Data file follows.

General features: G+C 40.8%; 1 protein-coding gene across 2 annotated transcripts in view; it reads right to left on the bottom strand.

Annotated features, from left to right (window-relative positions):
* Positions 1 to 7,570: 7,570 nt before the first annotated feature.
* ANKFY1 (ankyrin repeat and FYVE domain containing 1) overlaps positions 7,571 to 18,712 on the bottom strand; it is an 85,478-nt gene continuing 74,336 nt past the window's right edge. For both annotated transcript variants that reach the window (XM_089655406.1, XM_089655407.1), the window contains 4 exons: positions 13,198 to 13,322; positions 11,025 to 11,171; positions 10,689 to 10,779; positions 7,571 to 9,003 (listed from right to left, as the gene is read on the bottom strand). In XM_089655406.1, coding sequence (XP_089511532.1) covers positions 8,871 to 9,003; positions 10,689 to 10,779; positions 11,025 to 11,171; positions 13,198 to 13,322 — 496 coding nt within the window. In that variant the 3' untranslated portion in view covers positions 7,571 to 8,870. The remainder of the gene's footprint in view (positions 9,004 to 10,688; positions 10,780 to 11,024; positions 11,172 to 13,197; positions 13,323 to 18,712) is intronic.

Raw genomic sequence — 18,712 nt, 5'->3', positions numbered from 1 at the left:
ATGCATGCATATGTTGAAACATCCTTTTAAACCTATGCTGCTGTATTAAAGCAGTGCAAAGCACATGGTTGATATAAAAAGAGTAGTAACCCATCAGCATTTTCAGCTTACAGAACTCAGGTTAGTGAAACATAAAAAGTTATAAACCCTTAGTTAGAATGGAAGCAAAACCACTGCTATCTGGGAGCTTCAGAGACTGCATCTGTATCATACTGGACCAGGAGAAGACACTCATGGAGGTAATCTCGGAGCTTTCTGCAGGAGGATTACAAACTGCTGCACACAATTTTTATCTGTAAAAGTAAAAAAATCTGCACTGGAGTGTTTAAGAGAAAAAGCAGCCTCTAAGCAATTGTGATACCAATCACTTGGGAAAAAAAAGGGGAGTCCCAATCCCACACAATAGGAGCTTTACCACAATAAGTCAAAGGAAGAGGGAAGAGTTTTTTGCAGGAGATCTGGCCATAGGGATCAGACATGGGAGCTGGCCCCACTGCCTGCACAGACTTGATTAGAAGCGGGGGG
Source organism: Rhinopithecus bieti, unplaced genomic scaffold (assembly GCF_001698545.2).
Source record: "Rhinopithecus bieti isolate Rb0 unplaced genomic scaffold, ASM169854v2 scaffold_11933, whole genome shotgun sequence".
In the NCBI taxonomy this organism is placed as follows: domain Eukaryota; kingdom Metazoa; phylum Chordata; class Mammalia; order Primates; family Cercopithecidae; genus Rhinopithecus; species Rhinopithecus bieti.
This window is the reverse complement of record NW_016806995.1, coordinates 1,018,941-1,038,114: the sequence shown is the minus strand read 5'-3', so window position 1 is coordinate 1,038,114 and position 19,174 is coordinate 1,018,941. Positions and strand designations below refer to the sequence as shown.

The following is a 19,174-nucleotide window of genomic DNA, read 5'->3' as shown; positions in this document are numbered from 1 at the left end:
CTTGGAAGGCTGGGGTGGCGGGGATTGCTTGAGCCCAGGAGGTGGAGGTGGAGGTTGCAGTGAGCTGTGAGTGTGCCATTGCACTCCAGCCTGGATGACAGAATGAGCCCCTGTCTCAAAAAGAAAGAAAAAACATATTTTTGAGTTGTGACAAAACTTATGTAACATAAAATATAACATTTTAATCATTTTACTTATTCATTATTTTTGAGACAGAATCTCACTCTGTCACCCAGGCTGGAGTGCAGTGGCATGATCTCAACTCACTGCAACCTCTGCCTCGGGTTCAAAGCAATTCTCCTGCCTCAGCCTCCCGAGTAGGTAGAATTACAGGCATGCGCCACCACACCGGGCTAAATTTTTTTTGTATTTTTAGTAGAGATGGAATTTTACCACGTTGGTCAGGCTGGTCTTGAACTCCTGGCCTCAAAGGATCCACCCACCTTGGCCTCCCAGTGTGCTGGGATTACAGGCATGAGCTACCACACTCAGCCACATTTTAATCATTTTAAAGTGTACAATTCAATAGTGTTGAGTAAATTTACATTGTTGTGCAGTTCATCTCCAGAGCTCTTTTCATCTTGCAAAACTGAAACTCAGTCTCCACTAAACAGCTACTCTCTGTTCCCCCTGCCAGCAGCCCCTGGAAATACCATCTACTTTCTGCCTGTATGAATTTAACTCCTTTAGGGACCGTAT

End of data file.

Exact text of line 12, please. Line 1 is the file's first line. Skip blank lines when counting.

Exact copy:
CTTGGAAGGCTGGGGTGGCGGGGATTGCTTGAGCCCAGGAGGTGGAGGTGGAGGTTGCAGTGAGCTGTGAGTGTGCCATTGCACTCCAGCCTGGATGACAGAATGAGCCCCTGTCTCAAAAAGAAAGAAAAAACATATTTTTGAGTTGTGACAAAACTTATGTAACATAAAATATAACATTTTAATCATTTTACTTATTCATTATTTTTGAGACAGAATCTCACTCTGTCACCCAGGCTGGAGTGCAGTGGCATGATCTCAACTCACTGCAACCTCTGCCTCGGGTTCAAAGCAATTCTCCTGCCTCAGCCTCCCGAGTAGGTAGAATTACAGGCATGCGCCACCACACCGGGCTAAATTTTTTTTGTATTTTTAGTAGAGATGGAATTTTACCACGTTGGTCAGGCTGGTCTTGAACTCCTGGCCTCAAAGGATCCACCCACCTTGGCCTCCCAGTGTGCTGGGATTACAGGCATGAGCTACCACACTCAGCCACATTTTAATCATTTTAAAGTGTACAATTCAATAGTGTTGAGTAAATTTACATTGTTGTGCAGTTCATCTCCAGAGCTCTTTTCATCTTGCAAAACTGAAACTCAGTCTCCACTAAACAGCTACTCTCTGTTCCCCCTGCCAGCAGCCCCTGGAAATACCATCTACTTTCTGCCTGTATGAATTTAACTCCTTTAGGGACCGTAT